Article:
February 6, 2009 posted by

Making Progress

My back seems to be making progress but that’s not what this post is about. I’m definitely moving better since the cortisone shot but the fact that sitting still bothers me is worrisome. But I’m doing everything I can so I try not to think about it. I do about an hour of PT daily, walk the dogs, hangboard, and can now climb a little.

I can’t ride, run, ski, or sit comfortably through a meal—meaning I’m pretty boring socially. But climbing is a form of traction. As long as I don’t fall (well, land) wrong or use my leg too much, climbing seems to help.

On my walks I’ve been looking for obscure traversing projects. Traverses are good because they can be long and stay low to the ground. This way I can train for climbing routes, alone, at my own pace. The best of these, by far, is one up in Big Cottonwood we call the G-Spot. It sits high above a crag in a secluded alcove overlooking the canyon with great views of the high country. It has a classic 30 move V4 traverse, and a low V10 traverse, that can be linked together in various ways. The result is a perfect training wall with a jillion dollar view.

My project is to link, eventually, the low traverse into the higher ones. Right now, I can’t do most of the moves on the low traverse, so I’m trying to link short section into the upper traverse for training.

Yesterday, things started poorly. I didn’t feel good and the hard sections I wanted to try felt like they’d put too much strain on my back. I was feeling a bit dejected and almost gave up, but it was a beautiful afternoon, so I sat down, enjoyed the surroundings, and thought about how to turn the day into a positive.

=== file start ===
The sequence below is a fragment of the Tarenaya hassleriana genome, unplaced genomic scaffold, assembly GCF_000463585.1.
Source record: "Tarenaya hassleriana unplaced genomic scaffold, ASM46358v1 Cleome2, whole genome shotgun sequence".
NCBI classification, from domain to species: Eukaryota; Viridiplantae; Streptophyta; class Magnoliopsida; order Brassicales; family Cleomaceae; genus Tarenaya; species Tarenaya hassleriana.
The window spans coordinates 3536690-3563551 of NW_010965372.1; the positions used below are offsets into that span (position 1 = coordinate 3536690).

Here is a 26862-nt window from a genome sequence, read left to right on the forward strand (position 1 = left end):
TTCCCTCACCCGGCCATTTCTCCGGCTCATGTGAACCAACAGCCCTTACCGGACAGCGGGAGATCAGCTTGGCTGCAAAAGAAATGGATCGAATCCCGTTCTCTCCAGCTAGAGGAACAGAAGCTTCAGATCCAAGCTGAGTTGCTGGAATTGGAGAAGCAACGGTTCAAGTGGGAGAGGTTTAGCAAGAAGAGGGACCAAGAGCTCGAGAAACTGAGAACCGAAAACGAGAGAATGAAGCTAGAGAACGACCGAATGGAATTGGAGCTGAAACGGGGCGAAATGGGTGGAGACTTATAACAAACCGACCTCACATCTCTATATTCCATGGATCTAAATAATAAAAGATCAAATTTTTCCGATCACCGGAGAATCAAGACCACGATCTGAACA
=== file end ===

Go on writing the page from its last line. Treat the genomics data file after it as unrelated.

There’s an old climbing adage that says “make progress”, meaning each day you’re out try and find a way to further advance your ultimate goal. The aim is to make it further on a route than you have prior—that or doing a new route. But you can’t always do that, so it can also mean finding a new sequence, a trick, or maybe even ways to save energy on the approach or descent.

There’s a section of the traverse that’s quite unpleasant. It’s pretty easy, so there’s never been a good reason to try and make it nicer. But if I was going to spend some time it sure would be better if this section were more fun to climb. It’s like Patrick Edlinger once said, “To just try and get to the top is a waste of time. The goal is to climb in a way that’s pleasing.”


  • That’s an inspiring post. Finding something positive in an otherwise unproductive session is important, I’m beginning to realize. And I’m pretty sure you can see Edlinger’s balls through those shorts at the start of the climb.

  • Maybe I learnt it at the Tor, where making actual progress every time you go is impossible.Oui, tres bien, no? or no, perhaps. Ask Phil about those vids. During the early shop years there were, like, three climbing videos and this was one, so we watched it all the time. I’m sure we would have been better climbers if we’d listened to more drum solos. Then there’s Herman Wing on the Wheat Thin. If you ever want to irritate Phil, find a copy of Yosemite Climber at que it up at The Shed.

  • Good for you, working with your limitation and getting better. I dunno – climbing in BCC this time of year you must run into a lot of ice and snow? Was just out there after the 4 foot dump and it was great – Honeycomb canyon was the closest I got to any of that. But I was sliding around on it not trying to hold onto the rocks (actually trying to avoid em ;).

  • Where is the “G-spot”?

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